2. Laura B. Rawlings, “A New Approach to Social Assistance: Latin America’s Experience With Conditional Cash Transfer Programs,” Social Protection Discussion Paper 0416 (2004).
  3. Rawlings, “A New Approach to Social Assistance.”
  4. Jose Marques, A Review of Social Safety Net Assessments for Central America (Washington, DC: World Bank Human Development Group, Latin America and Caribbean Region, 2003).
  5. Laura B. Rawlings and Gloria M. Rubio, “Evaluating the Impact of Conditional Cash Transfer Programs: Lessons from Latin America,” World Bank Policy Research Working Paper 3119 (2003).
  6. Gustavo Nigenda and Luz Maria Gonzalez Robledo, Lessons Offered by Latin American Cash Transfer Programmes, Mexico’s Oportunidades and Nicaragua’s SPN. Implications for African Countries (London: DFID Health Systems Resource Centre, 2005).
  7. Nigenda and Gonzalez-Robledo, Lessons Offered by Latin American Cash Transfer Programmes.
  8. Bernardo Prado et al., Impacto de Oportunidades en la Salud Reproductive de la Poblacion Beneficiaria (preliminary version), cited in Glassman and Gaarder, “Performance-Based Incentives for Health,” Center for Global Development Working Paper 120 (April 2007).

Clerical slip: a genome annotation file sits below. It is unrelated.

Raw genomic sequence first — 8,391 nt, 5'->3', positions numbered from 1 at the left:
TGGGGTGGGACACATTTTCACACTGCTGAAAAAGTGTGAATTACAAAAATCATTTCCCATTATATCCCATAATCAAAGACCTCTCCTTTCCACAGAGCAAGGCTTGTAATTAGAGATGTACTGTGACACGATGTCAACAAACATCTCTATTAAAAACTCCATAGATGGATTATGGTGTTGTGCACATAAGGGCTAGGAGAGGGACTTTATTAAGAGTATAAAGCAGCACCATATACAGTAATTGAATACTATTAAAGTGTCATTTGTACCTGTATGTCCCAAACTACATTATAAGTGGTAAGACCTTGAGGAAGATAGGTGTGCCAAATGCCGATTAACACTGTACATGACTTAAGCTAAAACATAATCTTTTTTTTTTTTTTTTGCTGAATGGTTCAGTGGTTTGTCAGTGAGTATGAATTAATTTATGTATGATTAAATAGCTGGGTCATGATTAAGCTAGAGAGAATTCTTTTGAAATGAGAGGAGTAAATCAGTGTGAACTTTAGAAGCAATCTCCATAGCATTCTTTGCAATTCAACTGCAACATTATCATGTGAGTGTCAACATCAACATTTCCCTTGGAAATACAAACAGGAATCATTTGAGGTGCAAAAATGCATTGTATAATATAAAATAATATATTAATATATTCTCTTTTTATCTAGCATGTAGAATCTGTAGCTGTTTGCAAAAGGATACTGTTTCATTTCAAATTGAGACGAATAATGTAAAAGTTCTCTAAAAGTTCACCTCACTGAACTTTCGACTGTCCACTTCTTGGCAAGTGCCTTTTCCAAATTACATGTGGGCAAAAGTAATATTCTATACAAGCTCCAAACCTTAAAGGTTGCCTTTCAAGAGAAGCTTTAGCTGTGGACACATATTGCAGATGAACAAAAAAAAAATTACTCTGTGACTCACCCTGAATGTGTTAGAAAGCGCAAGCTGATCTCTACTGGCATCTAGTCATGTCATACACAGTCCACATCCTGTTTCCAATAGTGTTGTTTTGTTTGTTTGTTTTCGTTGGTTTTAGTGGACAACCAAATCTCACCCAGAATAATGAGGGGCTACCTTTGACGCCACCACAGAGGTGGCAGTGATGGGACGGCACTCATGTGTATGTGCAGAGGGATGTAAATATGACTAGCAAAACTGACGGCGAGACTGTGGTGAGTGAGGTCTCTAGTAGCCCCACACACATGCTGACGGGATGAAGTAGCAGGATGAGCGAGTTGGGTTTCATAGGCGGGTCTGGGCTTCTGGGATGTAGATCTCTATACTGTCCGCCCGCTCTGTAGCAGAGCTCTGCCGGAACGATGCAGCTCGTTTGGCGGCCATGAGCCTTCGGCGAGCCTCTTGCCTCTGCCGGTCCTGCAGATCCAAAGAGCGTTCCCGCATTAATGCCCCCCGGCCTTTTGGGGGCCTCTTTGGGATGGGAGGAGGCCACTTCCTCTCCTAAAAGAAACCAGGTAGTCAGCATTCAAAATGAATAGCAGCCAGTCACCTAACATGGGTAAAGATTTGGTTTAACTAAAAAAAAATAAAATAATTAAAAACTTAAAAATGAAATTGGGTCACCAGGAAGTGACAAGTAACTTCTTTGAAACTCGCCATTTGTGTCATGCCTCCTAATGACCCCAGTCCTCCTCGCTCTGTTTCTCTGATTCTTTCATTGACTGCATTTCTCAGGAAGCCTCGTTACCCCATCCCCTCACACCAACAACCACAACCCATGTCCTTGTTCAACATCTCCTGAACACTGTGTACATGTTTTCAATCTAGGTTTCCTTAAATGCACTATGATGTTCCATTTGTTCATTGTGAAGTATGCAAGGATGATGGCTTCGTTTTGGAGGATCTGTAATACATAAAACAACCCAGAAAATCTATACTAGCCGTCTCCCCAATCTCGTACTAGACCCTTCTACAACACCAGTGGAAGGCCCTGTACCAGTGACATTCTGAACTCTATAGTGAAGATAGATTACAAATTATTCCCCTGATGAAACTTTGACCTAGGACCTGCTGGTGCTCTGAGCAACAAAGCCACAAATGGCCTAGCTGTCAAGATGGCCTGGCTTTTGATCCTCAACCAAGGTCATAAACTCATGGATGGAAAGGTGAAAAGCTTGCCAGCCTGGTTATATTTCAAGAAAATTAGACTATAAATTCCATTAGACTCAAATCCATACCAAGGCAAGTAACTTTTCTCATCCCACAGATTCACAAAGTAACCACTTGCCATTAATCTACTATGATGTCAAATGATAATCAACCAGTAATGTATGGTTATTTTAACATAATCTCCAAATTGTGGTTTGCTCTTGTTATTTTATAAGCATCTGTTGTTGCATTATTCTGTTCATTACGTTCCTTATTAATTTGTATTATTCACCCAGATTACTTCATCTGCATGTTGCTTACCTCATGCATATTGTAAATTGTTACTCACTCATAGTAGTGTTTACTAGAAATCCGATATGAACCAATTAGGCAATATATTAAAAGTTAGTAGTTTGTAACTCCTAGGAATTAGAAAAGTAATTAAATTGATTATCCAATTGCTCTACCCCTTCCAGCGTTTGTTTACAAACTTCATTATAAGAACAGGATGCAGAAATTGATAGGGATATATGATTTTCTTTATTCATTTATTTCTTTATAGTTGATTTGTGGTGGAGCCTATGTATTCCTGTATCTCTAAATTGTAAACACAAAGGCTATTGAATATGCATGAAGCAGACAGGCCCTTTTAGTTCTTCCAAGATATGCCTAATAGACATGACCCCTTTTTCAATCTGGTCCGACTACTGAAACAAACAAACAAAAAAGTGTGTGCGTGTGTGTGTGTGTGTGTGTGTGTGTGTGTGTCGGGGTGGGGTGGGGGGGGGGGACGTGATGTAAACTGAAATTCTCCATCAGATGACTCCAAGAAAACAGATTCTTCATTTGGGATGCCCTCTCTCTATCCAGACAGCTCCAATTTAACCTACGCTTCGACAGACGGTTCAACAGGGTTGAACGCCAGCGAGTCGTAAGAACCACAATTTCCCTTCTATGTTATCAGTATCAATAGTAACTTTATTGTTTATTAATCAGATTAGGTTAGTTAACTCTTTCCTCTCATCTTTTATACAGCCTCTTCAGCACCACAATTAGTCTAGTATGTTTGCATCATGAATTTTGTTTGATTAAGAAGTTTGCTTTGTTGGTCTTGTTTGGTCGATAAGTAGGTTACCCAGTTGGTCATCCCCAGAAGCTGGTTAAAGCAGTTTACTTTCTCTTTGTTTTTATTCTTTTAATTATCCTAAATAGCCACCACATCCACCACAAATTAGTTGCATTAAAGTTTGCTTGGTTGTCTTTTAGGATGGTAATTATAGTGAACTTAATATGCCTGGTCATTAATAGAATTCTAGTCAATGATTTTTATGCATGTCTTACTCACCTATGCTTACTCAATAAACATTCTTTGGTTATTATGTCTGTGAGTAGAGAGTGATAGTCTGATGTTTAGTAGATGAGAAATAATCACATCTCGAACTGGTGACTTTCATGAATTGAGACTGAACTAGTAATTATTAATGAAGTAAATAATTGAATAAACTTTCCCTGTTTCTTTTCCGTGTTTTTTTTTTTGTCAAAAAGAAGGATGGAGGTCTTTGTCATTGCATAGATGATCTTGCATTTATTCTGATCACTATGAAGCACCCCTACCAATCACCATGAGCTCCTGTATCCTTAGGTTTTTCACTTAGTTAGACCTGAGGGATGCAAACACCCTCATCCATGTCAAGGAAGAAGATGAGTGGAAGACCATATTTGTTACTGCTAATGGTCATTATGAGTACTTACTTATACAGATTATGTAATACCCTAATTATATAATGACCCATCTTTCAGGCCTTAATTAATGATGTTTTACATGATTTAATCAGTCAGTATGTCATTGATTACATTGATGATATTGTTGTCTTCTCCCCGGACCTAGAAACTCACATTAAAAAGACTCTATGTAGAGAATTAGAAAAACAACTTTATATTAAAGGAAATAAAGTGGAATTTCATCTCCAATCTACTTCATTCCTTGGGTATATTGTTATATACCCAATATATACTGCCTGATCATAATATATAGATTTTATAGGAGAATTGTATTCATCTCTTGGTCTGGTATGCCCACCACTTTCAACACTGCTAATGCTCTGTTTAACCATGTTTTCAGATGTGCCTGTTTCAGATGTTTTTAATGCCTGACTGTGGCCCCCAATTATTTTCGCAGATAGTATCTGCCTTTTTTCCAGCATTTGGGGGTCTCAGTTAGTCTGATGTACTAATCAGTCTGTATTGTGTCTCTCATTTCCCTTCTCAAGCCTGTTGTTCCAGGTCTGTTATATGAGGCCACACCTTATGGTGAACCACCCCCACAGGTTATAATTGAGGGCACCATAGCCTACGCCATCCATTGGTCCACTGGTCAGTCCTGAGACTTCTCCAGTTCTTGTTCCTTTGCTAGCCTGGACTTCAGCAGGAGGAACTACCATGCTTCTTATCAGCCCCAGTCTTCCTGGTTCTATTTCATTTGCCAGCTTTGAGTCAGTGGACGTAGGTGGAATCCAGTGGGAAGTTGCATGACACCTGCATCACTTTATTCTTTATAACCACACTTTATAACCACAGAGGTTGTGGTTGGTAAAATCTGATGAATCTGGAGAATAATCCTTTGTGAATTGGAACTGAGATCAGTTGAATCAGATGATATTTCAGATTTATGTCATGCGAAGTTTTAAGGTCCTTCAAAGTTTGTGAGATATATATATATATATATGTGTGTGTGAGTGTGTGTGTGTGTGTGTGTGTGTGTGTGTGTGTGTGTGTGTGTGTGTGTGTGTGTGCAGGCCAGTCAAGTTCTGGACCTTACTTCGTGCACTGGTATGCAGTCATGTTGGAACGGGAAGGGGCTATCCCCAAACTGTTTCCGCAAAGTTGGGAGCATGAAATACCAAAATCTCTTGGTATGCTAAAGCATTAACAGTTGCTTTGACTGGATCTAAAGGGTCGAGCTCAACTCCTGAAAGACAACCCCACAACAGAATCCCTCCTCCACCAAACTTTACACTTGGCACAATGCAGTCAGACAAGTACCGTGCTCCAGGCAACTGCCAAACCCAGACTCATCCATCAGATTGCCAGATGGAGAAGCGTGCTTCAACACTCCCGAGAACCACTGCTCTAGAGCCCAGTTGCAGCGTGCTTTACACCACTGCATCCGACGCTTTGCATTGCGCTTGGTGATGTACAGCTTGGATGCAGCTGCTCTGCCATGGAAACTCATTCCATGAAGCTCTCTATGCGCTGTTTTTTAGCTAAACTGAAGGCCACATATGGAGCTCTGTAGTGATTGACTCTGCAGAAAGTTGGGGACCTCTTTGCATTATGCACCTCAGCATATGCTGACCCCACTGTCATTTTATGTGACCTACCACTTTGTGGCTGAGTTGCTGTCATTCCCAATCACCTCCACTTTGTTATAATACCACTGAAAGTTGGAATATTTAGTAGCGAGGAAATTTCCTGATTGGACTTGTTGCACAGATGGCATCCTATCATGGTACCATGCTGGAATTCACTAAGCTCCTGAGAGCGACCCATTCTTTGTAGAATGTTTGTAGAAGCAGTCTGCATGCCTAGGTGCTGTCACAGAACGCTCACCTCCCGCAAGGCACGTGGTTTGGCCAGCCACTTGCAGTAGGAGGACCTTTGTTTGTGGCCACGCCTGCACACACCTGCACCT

9. Emmanuel Skoufias et al., Is PROGRESA Working? Summary of the Results of an Evaluation (Washington, DC: International Food Policy Research Institute, 2000).
  10. Gobierno del Peru, Juntos: Programa Nacional de Apoyo a los mas Pobres, accessed online at, on Nov. 10, 2007.
  11. Suneeta Sharma and Elaine Menotti, “Mobilizing Public Sector Resources for the Poor in Peru,” paper presented at the 2007 annual meeting of the American Public Health Association, Washington, DC, Nov. 5. 2007.
  12. Nicola Jones, Rosana Vargas, and Eliana Villar, Conditional Cash Transfers in Peru: Tackling the Multi-Dimensionality of Poverty and Vulnerability, accessed online at, on Jan 16, 2008.
  13. Jones, Vargas, and Villar, Conditional Cash Transfers in Peru.